Stillness, quiet rejuvenate soul

Column by Dan Hettinger


I had three unplanned days off recently. Back spasms brought my busy schedule to a screeching halt. The Lord was serious when he inspired the words that King David wrote in the 23rd Psalm, “I will make thee lie down in green pastures.” I even had to find a replacement for a wedding I was to officiate.

The older I get, the more I recognize that these times often precede specially blessed, extra-productive times. They set me up for success. That's hard to believe for those of us who have lived by the motto, “The harder I work the luckier I get.”

In his book, “Margin,” Dr. Richard Swenson illustrates the necessity of restful times. Imagine how difficult it would be to read a book with no margins — no white space, he writes. When every inch of a page is filled with words, all the way to the edge, reading is difficult, stressful and tiring. Many people live with no margin in their lives — every waking moment of every day is filled with activity and stimulation. I sometimes get stuck in that pattern.

But, what is “margin”? Not all recreation qualifies as margin. The stress of vacation is different than work and often worth the effort, but too often it is far from restful. The vacation experience was enjoyable but little more than a diversion. Too often, summer vacations are not an experience of re-creation of the soul.

In order for a person to experience re-creation there needs to be stillness and quiet. Eugene Peterson, the author of “The Message,” a paraphrase of the Bible, once said, “A busy mind never thinks deep thoughts.” I heard this years ago when I was learning the art of stillness by visiting a Catholic monastery in Conyers, Ga. The quiet retreat, whether it was for a half-day or a day and a half, was a welcome sabbatical. My brain activity calmed down so my thought process was more thorough and focused.

Every week our churches invite people to rest and experience re-creation. Come and sit still, take a deep breath, think introspective thoughts, worship an awesome God and discover how much of your burden He wants to remove from your shoulders or how He will help you carry it. Tap into His resourcefulness for your needs or His gift of new opportunities. In a variety of ways, the churches speak the message of Jesus, “Come all you who are weary and heavy burdened and I will give you rest.” Cultivating the discipline to come and be still, quiet and listen helps us incorporate the experience into our daily lives.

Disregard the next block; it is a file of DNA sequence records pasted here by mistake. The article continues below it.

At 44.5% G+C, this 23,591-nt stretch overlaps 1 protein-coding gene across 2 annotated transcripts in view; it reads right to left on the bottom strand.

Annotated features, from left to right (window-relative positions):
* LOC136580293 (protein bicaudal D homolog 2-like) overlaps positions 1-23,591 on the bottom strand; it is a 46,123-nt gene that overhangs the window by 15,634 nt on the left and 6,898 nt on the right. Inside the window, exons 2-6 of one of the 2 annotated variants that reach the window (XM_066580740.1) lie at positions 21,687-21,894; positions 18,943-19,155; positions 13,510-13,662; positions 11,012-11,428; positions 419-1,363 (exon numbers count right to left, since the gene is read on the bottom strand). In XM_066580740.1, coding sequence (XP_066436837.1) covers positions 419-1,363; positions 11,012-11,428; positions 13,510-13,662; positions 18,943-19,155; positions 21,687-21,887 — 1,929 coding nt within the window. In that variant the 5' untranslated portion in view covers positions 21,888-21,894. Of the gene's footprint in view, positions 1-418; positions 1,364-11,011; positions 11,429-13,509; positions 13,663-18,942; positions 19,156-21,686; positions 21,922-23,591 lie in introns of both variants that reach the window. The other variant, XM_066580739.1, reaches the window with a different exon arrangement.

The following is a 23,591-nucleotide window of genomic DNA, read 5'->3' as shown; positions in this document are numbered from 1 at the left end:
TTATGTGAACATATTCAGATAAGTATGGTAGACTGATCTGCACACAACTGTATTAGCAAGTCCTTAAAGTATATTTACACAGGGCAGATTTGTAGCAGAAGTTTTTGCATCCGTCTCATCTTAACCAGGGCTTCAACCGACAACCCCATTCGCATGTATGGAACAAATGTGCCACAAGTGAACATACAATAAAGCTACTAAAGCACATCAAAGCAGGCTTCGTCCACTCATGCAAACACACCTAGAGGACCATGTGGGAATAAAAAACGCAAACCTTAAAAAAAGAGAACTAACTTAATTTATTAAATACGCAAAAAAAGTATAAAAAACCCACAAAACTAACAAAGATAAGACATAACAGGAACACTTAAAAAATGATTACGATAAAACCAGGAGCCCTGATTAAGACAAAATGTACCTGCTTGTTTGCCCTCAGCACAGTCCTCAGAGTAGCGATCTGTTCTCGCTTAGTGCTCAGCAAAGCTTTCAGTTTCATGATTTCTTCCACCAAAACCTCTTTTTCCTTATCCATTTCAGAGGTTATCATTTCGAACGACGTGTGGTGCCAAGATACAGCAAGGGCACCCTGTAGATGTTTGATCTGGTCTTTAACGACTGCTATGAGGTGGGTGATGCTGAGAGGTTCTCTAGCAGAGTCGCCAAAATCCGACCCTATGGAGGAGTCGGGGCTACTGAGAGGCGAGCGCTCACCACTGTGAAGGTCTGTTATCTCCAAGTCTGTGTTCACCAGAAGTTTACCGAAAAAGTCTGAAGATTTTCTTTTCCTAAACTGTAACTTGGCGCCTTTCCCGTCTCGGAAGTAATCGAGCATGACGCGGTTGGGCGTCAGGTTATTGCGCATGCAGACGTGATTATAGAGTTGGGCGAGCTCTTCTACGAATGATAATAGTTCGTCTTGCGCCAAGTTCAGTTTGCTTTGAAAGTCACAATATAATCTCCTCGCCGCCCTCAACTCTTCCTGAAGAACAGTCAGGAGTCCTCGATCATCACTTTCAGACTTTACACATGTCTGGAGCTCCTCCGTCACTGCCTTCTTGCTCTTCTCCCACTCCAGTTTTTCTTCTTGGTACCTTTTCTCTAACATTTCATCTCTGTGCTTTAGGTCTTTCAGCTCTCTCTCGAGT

In my slower, restful, injured mode I meditated, prayed more and felt more deeply. Surprisingly, unpleasant circumstances often produce the opportunity for stillness. The white space between jobs can be a painful time of fear and need, but it can also be a time to listen, think and get ready for a new chapter of life, a new idea to pursue and a new energy for new relationships and a fresh setting.

My friend Darryl Chaney, whom I wrote about in the book “Welcome to the Big Leagues,” every season but one, had a one-year contract. Each December he had to be still and wait for the front-office people to decide his worth during their winter meetings and mail him a contract. The waiting became part of his character development and preparation for a new season.

What seems like the worst possible thing, a terminal illness, brings what is normal to a sudden stop and the need to face difficult questions. As a hospice chaplain I have observed people who have faced this chapter of their lives with intentionality, purpose and grace. They allowed the hospice staff to take the burden off of their family and help them be comfortable so they could write the most important chapter of life and finish spiritual work, pass the blessing to the children and grandchildren, mend fences and savor the experiences, relationships and memories that made their life meaningful.

Planned or unplanned, temporary or permanent, times of stillness should be maximized so we can experience re-creation for our souls.

Dan Hettinger is director of pastoral services at Hospice of Saint John and president of The Jakin Group, a ministry of encouragement, especially to Christian workers. You can email him at or dan@welcometothebig


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